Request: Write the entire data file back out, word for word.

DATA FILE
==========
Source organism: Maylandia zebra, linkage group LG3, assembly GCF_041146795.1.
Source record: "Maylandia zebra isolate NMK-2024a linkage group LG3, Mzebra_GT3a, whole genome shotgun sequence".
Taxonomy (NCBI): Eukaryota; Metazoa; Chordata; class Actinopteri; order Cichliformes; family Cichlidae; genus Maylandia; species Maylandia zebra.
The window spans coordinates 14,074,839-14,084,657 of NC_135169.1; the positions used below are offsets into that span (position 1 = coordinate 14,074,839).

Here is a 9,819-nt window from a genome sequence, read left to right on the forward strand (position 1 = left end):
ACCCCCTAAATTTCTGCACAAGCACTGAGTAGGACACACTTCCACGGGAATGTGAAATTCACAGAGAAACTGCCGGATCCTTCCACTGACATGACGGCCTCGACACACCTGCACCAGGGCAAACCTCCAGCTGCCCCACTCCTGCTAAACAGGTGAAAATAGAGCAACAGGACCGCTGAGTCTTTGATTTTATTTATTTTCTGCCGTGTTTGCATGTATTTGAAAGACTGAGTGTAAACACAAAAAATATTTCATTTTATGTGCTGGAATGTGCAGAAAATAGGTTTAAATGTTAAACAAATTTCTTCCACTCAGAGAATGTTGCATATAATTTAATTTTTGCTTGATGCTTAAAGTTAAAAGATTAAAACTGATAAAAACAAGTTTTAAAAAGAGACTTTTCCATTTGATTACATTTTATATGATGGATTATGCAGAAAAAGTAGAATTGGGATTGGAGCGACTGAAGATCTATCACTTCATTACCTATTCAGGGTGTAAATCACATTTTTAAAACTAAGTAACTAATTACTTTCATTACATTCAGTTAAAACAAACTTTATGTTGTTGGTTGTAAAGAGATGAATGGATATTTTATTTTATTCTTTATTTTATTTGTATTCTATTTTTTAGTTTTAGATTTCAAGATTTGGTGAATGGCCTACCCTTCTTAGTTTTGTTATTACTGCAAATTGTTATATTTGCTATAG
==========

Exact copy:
Source organism: Maylandia zebra, linkage group LG3, assembly GCF_041146795.1.
Source record: "Maylandia zebra isolate NMK-2024a linkage group LG3, Mzebra_GT3a, whole genome shotgun sequence".
Taxonomy (NCBI): Eukaryota; Metazoa; Chordata; class Actinopteri; order Cichliformes; family Cichlidae; genus Maylandia; species Maylandia zebra.
The window spans coordinates 14,074,839-14,084,657 of NC_135169.1; the positions used below are offsets into that span (position 1 = coordinate 14,074,839).

Here is a 9,819-nt window from a genome sequence, read left to right on the forward strand (position 1 = left end):
ACCCCCTAAATTTCTGCACAAGCACTGAGTAGGACACACTTCCACGGGAATGTGAAATTCACAGAGAAACTGCCGGATCCTTCCACTGACATGACGGCCTCGACACACCTGCACCAGGGCAAACCTCCAGCTGCCCCACTCCTGCTAAACAGGTGAAAATAGAGCAACAGGACCGCTGAGTCTTTGATTTTATTTATTTTCTGCCGTGTTTGCATGTATTTGAAAGACTGAGTGTAAACACAAAAAATATTTCATTTTATGTGCTGGAATGTGCAGAAAATAGGTTTAAATGTTAAACAAATTTCTTCCACTCAGAGAATGTTGCATATAATTTAATTTTTGCTTGATGCTTAAAGTTAAAAGATTAAAACTGATAAAAACAAGTTTTAAAAAGAGACTTTTCCATTTGATTACATTTTATATGATGGATTATGCAGAAAAAGTAGAATTGGGATTGGAGCGACTGAAGATCTATCACTTCATTACCTATTCAGGGTGTAAATCACATTTTTAAAACTAAGTAACTAATTACTTTCATTACATTCAGTTAAAACAAACTTTATGTTGTTGGTTGTAAAGAGATGAATGGATATTTTATTTTATTCTTTATTTTATTTGTATTCTATTTTTTAGTTTTAGATTTCAAGATTTGGTGAATGGCCTACCCTTCTTAGTTTTGTTATTACTGCAAATTGTTATATTTGCTATAG